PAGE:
Feeding Your Invalid in the 19th Century 11: Toast Water Jugs

I’ve mentioned that being an invalid when Victoria was queen was an entire life style. I’ve focused on food because recipes are so fun, But there was clothing, vehicles, resorts, entire sets of behaviors to indicate that You Were Ailing Dammit. Victorians had a mania for variety in their china, and invented pieces to be used for every imaginable food, or at every possible occasion. So I should have known that there would be serve-ware for toast water!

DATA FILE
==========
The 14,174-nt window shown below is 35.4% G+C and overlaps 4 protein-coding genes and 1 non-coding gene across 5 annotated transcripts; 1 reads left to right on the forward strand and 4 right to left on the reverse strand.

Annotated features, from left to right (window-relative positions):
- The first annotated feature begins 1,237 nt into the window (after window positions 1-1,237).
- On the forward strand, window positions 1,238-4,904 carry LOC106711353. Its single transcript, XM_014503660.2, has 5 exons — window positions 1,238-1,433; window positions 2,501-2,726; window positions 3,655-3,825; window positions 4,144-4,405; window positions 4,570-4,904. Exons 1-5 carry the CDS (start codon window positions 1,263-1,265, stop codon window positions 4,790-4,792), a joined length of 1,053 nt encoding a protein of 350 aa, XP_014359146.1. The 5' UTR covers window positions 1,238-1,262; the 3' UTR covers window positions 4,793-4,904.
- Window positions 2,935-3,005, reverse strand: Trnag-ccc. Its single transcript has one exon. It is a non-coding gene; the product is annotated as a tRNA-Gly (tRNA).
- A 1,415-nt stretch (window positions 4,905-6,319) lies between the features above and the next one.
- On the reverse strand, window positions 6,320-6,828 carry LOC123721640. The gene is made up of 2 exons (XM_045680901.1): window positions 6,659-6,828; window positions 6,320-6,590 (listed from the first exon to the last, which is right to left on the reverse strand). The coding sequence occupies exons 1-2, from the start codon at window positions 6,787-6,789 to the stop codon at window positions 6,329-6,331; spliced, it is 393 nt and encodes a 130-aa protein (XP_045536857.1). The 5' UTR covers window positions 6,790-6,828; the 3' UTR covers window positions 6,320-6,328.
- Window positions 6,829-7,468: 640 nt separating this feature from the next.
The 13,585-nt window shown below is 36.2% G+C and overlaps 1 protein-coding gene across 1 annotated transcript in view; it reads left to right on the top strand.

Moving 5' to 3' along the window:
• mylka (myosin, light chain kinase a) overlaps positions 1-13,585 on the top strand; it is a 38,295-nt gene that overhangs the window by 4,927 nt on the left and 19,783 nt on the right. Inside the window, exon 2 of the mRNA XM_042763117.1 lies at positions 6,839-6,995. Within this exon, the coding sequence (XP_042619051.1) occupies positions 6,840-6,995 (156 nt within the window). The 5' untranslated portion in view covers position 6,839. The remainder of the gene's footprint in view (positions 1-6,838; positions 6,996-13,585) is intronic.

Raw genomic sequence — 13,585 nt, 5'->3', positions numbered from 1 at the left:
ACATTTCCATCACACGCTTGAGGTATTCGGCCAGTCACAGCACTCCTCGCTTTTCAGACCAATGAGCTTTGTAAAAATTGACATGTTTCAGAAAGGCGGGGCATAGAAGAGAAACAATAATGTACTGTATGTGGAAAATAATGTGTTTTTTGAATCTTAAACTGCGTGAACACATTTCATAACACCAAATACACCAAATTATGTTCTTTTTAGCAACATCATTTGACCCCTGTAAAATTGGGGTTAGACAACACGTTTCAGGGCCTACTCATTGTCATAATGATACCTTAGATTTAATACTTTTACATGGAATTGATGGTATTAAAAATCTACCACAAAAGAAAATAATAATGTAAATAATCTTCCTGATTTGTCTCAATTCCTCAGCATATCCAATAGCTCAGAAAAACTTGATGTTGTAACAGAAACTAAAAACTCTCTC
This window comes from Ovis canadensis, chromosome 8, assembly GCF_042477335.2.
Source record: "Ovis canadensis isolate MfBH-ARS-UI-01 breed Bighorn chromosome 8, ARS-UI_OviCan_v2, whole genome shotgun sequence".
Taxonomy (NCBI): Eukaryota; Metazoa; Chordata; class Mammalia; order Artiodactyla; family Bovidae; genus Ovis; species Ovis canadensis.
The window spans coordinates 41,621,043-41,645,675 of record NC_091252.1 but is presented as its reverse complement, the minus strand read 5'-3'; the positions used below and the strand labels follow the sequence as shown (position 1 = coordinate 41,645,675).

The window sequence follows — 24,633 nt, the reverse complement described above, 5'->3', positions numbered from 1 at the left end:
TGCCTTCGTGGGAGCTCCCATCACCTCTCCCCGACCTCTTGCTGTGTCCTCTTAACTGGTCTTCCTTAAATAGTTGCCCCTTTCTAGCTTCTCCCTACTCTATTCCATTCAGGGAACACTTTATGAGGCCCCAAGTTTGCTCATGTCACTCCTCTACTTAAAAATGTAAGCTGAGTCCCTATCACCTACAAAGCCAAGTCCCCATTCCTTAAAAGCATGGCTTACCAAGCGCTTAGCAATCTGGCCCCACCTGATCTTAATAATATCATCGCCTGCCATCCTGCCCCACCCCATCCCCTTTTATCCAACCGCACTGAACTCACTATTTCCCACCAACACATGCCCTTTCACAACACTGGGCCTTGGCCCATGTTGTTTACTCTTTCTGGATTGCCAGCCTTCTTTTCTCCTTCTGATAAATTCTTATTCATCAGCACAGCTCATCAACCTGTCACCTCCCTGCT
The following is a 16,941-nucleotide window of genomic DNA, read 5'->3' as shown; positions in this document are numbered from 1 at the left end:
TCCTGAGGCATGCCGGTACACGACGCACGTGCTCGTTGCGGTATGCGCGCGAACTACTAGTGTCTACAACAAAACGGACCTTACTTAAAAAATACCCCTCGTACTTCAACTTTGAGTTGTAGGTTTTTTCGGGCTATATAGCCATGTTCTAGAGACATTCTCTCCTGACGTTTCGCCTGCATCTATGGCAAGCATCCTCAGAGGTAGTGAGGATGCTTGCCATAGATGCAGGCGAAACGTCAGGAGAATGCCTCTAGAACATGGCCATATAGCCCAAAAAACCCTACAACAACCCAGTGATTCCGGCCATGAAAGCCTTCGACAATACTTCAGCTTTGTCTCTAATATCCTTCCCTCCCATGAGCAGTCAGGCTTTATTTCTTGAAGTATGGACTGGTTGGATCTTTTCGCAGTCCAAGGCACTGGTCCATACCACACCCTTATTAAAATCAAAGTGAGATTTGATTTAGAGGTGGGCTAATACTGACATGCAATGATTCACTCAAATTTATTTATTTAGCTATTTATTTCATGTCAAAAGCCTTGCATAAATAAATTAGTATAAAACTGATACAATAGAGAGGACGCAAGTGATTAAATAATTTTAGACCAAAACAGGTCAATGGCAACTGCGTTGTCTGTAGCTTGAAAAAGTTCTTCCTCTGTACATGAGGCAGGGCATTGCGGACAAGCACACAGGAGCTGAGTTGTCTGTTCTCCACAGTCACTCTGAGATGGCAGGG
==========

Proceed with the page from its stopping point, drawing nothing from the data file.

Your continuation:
Here is a delightful example, essentially a teapot with a wide opening at the top and a built-in strainer. You pop your slice of toast or bread in and fill it with boiling water. By the time the maid carries it (on a tray, with a tray cloth) up the back stairs to the invalid’s room it’ll be cool enough to pour out into a basin or mug, and lifted to the sick person’s trembling lips. Here is an entire collection of these charming vessels, which are often mistaken for teapots. But you can tell by the size of the holes that they are not meant for tea. And wait, there’s more! There are pap boats, usually used for feeding pap (bread and water squished together) to infants. But they also come in useful for pouring gruel into the mouths of people who can’t sit up. These look like narrow handleless gravy boats.



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